okInitScript elements can be used and the functions corresponding to all of them will be called, in order of their appearance.
Scripting functions are programs, albeit small ones, and so will inevitably have bugs. FrontPanel doesn’t have any debugger for Lua code, so when things don’t work the only available debugging technique is printf debugging using the provided
DebugLog() and related functions:
The messages logged by these functions are not visible by default, which allows XFP developers to leave them in their code without any ill effects. To view debug log messages, select the “Show script debug log” menu item from the profile popup menu, accessible by clicking the colored sphere button in the main FrontPanel window.
Also note that
DebugLogValue() can be used with values of any type, including Lua tables and FrontPanel buffers, for which their hexadecimal dump is shown.
This section contains reference documentation for the Lua API exposed by FrontPanel, i.e. classes, functions and constants that can be used from the scripting functions. All of them are defined in
OpalKellyUI module, however it is mostly necessary to specify it only when using the constants, as object methods don’t need to be qualified and the only functions exposed by FrontPanel API are the debug log helpers which are defined outside of the module for convenience.
Global UI object
okUI object is accessible from all functions and provides the following methods:
Panel FindPanel(string name): Returns the panel with the given name (i.e. a string of the form “panel1”, “panel2” etc) or
nilif not found.
ClearDebugLog(): clears the debug log window.
DebugLog(string message): shown the given string in the debug log.
MessageBox(string message, number buttons = OpalKellyUI.OK): shows a modal dialog with the specified message and buttons, which can be a combination of
YES_NOconstants. Returns the button pressed in the dialog, which can be
NO. Please remember that the constants have to be qualified with the module name, so this must be written as
if okUI:MessageBox("Do it?", OpalKellyUI.YES_NO) == OpalKellyUI.YESin the code.
PlaySound(string filename): try to load a sound from the given file in WAV format and play it asynchronously (i.e. the function returns immediately, without waiting for the sound to finish playing).
boolean IsSystemAppearenceDark(): this function returns
trueonly when using dark mode under macOS 10.14+ and can be used by the scripts using custom colors to adjust the colors used depending on the system color mode.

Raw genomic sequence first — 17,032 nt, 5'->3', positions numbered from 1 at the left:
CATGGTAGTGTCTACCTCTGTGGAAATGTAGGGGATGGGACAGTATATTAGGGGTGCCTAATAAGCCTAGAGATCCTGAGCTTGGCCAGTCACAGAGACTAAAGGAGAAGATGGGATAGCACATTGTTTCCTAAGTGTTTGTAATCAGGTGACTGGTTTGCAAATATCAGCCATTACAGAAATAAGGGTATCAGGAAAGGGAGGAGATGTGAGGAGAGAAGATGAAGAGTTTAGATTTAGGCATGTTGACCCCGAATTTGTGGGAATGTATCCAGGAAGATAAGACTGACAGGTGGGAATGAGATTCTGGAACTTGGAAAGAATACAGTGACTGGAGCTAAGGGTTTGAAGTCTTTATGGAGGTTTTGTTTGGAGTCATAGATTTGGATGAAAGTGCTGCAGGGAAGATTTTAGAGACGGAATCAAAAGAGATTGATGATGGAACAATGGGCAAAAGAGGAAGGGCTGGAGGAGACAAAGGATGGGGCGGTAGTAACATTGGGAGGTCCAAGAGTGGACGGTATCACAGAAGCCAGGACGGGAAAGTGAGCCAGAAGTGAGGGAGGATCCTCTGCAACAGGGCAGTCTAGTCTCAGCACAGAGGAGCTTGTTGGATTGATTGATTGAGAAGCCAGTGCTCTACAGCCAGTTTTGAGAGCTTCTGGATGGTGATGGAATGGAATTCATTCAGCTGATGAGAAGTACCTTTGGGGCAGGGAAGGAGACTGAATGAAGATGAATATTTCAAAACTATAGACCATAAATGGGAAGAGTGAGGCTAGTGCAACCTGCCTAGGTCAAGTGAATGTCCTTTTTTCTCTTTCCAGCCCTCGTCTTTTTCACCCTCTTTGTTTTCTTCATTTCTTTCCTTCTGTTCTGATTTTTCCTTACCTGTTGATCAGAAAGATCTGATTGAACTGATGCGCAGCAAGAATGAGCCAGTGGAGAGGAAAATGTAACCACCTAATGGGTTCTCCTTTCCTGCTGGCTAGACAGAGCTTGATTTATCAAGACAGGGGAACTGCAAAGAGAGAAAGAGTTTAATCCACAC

string GetProfileDirectory(): this function returns the directory that the current XFP file was loaded from. (only available in FrontPanel version 5.1.1 and greater)
Panels represent a single window defined in the XFP file. Panel objects are obtained by calling
okUI:FindPanel() and can, in turn, be used to retrieve any of the components defined in them. The panel also provides access to the device object, which can be used to communicate with the FPGA (see FrontPanel API documentation) via its
GetDevice() method. If there is no connected device, this method returns
The panel object provides a generic
Control FindControl(string name) method for locating the object representing the component with the given name on this panel (if there is no component with such name,
nil is returned) as well as specific methods for the various components:
All of these methods also take the
string name parameter and return
nil if there is no component with the given name or if it’s not of the requested kind.
All components inherit from the base
Control class which provides the following methods:
SetLabel(string label): changes the label of the component, if it has one.
Move(number x, number y): moves the component to the specified position, in pixels.
SetSize(int width, int height): sets the size of the component.
SetBackgroundColour(Color color): sets the component background color.
SetForegroundColour(Color color): sets the component foreground or text color.
SetToolTip(string tooltip): shows the given tooltip when mouse hovers over the component.
The methods working with colors use the
Color class. Objects of this color can be constructed from
- Numeric RGB values, e.g.
OpalKellyUI.Color(0xff, 0xff, 0)will create yellow color.
- Color names, e.g.
OpalKellyUI.Color("yellow")will do the same thing.
- HTML-like color specifications in
- Using one of predefined constants, which are:
Color objects also have
Blue() methods for retrieving the corresponding channels values.
Event class provides a single
GetDevice() method returning the device currently used by FrontPanel. Classes deriving from
Event that provide additional methods are documented in the section of the component generating or using these events.